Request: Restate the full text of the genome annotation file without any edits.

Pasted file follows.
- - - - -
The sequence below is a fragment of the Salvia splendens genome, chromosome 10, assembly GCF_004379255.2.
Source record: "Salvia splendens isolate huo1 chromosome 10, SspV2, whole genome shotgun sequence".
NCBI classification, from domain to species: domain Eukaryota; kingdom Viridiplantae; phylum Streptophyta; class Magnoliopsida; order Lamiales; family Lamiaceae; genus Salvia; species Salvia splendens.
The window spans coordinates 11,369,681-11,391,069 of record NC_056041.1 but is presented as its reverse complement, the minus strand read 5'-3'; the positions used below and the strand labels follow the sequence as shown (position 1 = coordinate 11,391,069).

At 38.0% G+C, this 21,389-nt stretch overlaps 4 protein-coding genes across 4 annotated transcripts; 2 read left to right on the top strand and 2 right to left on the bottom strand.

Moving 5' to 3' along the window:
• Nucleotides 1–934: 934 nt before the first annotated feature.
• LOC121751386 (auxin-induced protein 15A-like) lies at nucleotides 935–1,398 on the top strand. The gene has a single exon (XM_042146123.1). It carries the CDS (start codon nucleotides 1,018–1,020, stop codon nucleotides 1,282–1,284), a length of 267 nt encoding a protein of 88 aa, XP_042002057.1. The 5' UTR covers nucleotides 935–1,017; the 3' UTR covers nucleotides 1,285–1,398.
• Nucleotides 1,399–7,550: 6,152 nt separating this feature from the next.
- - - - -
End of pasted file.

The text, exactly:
The sequence below is a fragment of the Salvia splendens genome, chromosome 10, assembly GCF_004379255.2.
Source record: "Salvia splendens isolate huo1 chromosome 10, SspV2, whole genome shotgun sequence".
NCBI classification, from domain to species: domain Eukaryota; kingdom Viridiplantae; phylum Streptophyta; class Magnoliopsida; order Lamiales; family Lamiaceae; genus Salvia; species Salvia splendens.
The window spans coordinates 11,369,681-11,391,069 of record NC_056041.1 but is presented as its reverse complement, the minus strand read 5'-3'; the positions used below and the strand labels follow the sequence as shown (position 1 = coordinate 11,391,069).

At 38.0% G+C, this 21,389-nt stretch overlaps 4 protein-coding genes across 4 annotated transcripts; 2 read left to right on the top strand and 2 right to left on the bottom strand.

Moving 5' to 3' along the window:
• Nucleotides 1–934: 934 nt before the first annotated feature.
• LOC121751386 (auxin-induced protein 15A-like) lies at nucleotides 935–1,398 on the top strand. The gene has a single exon (XM_042146123.1). It carries the CDS (start codon nucleotides 1,018–1,020, stop codon nucleotides 1,282–1,284), a length of 267 nt encoding a protein of 88 aa, XP_042002057.1. The 5' UTR covers nucleotides 935–1,017; the 3' UTR covers nucleotides 1,285–1,398.
• Nucleotides 1,399–7,550: 6,152 nt separating this feature from the next.